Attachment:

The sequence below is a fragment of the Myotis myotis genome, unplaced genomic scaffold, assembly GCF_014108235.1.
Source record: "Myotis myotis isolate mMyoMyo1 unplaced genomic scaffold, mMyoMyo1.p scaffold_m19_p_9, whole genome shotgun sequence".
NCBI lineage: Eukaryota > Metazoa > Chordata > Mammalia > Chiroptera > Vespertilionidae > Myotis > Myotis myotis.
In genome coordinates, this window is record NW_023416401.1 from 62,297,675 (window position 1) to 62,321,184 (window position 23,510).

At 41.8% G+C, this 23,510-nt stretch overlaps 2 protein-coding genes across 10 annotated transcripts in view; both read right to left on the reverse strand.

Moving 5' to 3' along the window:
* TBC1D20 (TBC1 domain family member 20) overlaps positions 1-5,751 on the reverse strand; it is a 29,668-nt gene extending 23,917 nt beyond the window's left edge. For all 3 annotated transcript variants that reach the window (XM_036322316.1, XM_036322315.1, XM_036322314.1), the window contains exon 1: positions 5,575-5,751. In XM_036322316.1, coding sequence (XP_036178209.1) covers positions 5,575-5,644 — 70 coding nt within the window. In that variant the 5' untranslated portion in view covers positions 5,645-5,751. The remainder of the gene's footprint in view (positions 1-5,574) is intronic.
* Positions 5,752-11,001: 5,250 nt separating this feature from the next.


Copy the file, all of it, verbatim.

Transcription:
The sequence below is a fragment of the Myotis myotis genome, unplaced genomic scaffold, assembly GCF_014108235.1.
Source record: "Myotis myotis isolate mMyoMyo1 unplaced genomic scaffold, mMyoMyo1.p scaffold_m19_p_9, whole genome shotgun sequence".
NCBI lineage: Eukaryota > Metazoa > Chordata > Mammalia > Chiroptera > Vespertilionidae > Myotis > Myotis myotis.
In genome coordinates, this window is record NW_023416401.1 from 62,297,675 (window position 1) to 62,321,184 (window position 23,510).

At 41.8% G+C, this 23,510-nt stretch overlaps 2 protein-coding genes across 10 annotated transcripts in view; both read right to left on the reverse strand.

Moving 5' to 3' along the window:
* TBC1D20 (TBC1 domain family member 20) overlaps positions 1-5,751 on the reverse strand; it is a 29,668-nt gene extending 23,917 nt beyond the window's left edge. For all 3 annotated transcript variants that reach the window (XM_036322316.1, XM_036322315.1, XM_036322314.1), the window contains exon 1: positions 5,575-5,751. In XM_036322316.1, coding sequence (XP_036178209.1) covers positions 5,575-5,644 — 70 coding nt within the window. In that variant the 5' untranslated portion in view covers positions 5,645-5,751. The remainder of the gene's footprint in view (positions 1-5,574) is intronic.
* Positions 5,752-11,001: 5,250 nt separating this feature from the next.